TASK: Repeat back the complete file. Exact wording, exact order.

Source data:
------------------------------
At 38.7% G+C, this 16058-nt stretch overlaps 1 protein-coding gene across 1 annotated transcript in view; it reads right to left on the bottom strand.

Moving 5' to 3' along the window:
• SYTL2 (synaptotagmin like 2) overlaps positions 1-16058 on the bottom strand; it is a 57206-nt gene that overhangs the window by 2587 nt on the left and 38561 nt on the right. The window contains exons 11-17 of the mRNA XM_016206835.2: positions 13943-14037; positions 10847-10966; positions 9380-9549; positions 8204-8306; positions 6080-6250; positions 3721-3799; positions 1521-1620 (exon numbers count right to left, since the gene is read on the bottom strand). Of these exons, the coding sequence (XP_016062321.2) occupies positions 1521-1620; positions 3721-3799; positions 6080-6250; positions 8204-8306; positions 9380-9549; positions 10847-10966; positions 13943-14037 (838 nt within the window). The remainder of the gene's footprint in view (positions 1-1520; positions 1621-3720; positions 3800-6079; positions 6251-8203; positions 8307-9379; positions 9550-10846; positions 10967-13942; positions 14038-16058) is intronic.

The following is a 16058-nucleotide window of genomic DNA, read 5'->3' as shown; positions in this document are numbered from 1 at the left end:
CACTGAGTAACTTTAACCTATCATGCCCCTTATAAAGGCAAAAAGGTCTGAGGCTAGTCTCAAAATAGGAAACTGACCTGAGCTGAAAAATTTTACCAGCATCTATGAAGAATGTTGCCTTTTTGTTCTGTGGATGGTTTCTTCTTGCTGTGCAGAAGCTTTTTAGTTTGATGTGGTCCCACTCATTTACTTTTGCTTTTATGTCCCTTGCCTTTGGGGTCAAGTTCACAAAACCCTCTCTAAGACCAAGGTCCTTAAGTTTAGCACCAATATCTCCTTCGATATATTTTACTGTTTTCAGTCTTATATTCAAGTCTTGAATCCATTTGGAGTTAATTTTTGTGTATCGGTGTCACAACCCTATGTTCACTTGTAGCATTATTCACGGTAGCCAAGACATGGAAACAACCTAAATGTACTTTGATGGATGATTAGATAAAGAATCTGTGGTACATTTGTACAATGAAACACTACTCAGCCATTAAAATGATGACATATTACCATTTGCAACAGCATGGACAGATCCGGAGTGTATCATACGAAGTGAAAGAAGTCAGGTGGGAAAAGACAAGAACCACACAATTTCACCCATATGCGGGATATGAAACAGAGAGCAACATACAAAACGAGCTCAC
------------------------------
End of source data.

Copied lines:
At 38.7% G+C, this 16058-nt stretch overlaps 1 protein-coding gene across 1 annotated transcript in view; it reads right to left on the bottom strand.

Moving 5' to 3' along the window:
• SYTL2 (synaptotagmin like 2) overlaps positions 1-16058 on the bottom strand; it is a 57206-nt gene that overhangs the window by 2587 nt on the left and 38561 nt on the right. The window contains exons 11-17 of the mRNA XM_016206835.2: positions 13943-14037; positions 10847-10966; positions 9380-9549; positions 8204-8306; positions 6080-6250; positions 3721-3799; positions 1521-1620 (exon numbers count right to left, since the gene is read on the bottom strand). Of these exons, the coding sequence (XP_016062321.2) occupies positions 1521-1620; positions 3721-3799; positions 6080-6250; positions 8204-8306; positions 9380-9549; positions 10847-10966; positions 13943-14037 (838 nt within the window). The remainder of the gene's footprint in view (positions 1-1520; positions 1621-3720; positions 3800-6079; positions 6251-8203; positions 8307-9379; positions 9550-10846; positions 10967-13942; positions 14038-16058) is intronic.

The following is a 16058-nucleotide window of genomic DNA, read 5'->3' as shown; positions in this document are numbered from 1 at the left end:
CACTGAGTAACTTTAACCTATCATGCCCCTTATAAAGGCAAAAAGGTCTGAGGCTAGTCTCAAAATAGGAAACTGACCTGAGCTGAAAAATTTTACCAGCATCTATGAAGAATGTTGCCTTTTTGTTCTGTGGATGGTTTCTTCTTGCTGTGCAGAAGCTTTTTAGTTTGATGTGGTCCCACTCATTTACTTTTGCTTTTATGTCCCTTGCCTTTGGGGTCAAGTTCACAAAACCCTCTCTAAGACCAAGGTCCTTAAGTTTAGCACCAATATCTCCTTCGATATATTTTACTGTTTTCAGTCTTATATTCAAGTCTTGAATCCATTTGGAGTTAATTTTTGTGTATCGGTGTCACAACCCTATGTTCACTTGTAGCATTATTCACGGTAGCCAAGACATGGAAACAACCTAAATGTACTTTGATGGATGATTAGATAAAGAATCTGTGGTACATTTGTACAATGAAACACTACTCAGCCATTAAAATGATGACATATTACCATTTGCAACAGCATGGACAGATCCGGAGTGTATCATACGAAGTGAAAGAAGTCAGGTGGGAAAAGACAAGAACCACACAATTTCACCCATATGCGGGATATGAAACAGAGAGCAACATACAAAACGAGCTCAC